Peggy suggested that I entitle this "Beauty and the Beast"


I had a few astonishing thoughts after I wrote my last post. One is that it was all true, and the second was that Peggy’s openness to experimentation—and my reaction to it—makes us seem young and adventurous. The third is that it shows that Peggy and I still have a loving relationship. Even so...

You might think that people would adjust to one another after 43-years, yet our life together is often difficult, although we’re as committed as any couple can be. After all, we’ve survived drugs, 20 years in an open relationship, two years in a group marriage, me getting busted for shoplifting, and periods when my mental state go pretty bizarre. Yet, I was never for a moment not committed to her, and I never really imagined that she would leave me.

As long as you have faith in your partner’s basic goodness and in her love for you, you can survive almost anything, and so we have. People can look at various problems we’ve had and say that, gee, such and such sure was stupid, or that must have been hard, or I can’t believe Peggy put up with you (people are rarely incredulous that I put up with her), yet here we are, together and in love after 43 years, and how many people can say that, people who are married to, presumably, normal people, and who are presumably normal themselves, with both being dedicated to some theoretically normal life in which they are: monogamous; sane; nominally theistic; in good health; and have adequate money, 2.3 children, a dog, a cat, a nice house in the suburbs, and no legal hassles? I would guess that many couples in long-term marriages have had it easier, but I think there are probably a lot more who settled for staying together without remaining close. Neither of us could stand that, and this has forced us to work things out, even when it meant beating our heads against the same wall for a decade or two.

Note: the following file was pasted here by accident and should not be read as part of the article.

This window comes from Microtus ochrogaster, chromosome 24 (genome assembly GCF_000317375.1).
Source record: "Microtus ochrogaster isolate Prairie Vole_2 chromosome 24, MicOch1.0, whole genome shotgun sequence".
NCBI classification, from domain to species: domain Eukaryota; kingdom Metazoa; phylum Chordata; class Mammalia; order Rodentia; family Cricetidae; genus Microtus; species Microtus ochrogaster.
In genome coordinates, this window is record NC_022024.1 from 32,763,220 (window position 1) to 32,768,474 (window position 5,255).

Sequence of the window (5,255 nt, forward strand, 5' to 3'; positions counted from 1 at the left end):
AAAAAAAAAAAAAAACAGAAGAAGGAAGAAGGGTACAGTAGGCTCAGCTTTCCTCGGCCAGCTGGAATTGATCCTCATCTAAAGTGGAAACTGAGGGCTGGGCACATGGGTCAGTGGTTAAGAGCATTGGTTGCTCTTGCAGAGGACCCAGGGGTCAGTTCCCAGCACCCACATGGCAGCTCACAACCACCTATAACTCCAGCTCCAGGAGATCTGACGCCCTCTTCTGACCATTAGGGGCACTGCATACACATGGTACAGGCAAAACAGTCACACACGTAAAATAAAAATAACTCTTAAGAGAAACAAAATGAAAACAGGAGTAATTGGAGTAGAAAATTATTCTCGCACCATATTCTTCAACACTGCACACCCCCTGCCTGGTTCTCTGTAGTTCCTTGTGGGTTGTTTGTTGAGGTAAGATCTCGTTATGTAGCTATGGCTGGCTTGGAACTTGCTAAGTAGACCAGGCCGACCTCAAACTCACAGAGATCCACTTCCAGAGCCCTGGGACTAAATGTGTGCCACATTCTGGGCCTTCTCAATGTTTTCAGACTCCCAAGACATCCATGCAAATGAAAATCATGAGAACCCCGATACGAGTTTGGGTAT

The older we get, the more we know other couples who have also been together for a long time, but I think most of us remember an era when we knew a lot of couples who divorced. As sad as that was, and as stupid as their behavior sometimes seemed, I found it interesting, so I actually miss it in a way. The older I get, the more the drama in my life comes from within in the way of physical problems and limitations, so I wax nostalgic for those days when I got to witness a lot more of other people’s external dramas and a lot fewer of my internal ones.

17 comments:

All Consuming said...

You're both a beacon of love for me, there's a depth there that many may reach but few sustain, and if anything it seems to have grown stronger between you every year that's passed.
Love the picture too. Peggy reminds me of Ali McGraw (that may be spelt wrong bear with me), and you have something of a young Terrence Stamp about you.

Elephant's Child said...

I suspect that the only normal people are those we don't know very well.
And love that you and Peggy have worked at sustaining your marriage. And it looks to have been well worth it.

Paula Kaye said...

I am so happy that you and Peggy have each other. It sounds like you have shared quite a life together. My husband and I have the tightest marriage and bond of anyone that I know. I am getting ready to let go of him. I don't know where he is going or what I will do without him but I do know that life will go one. Good wishes for both of you...and positive thoughts!

Stephen Hayes said...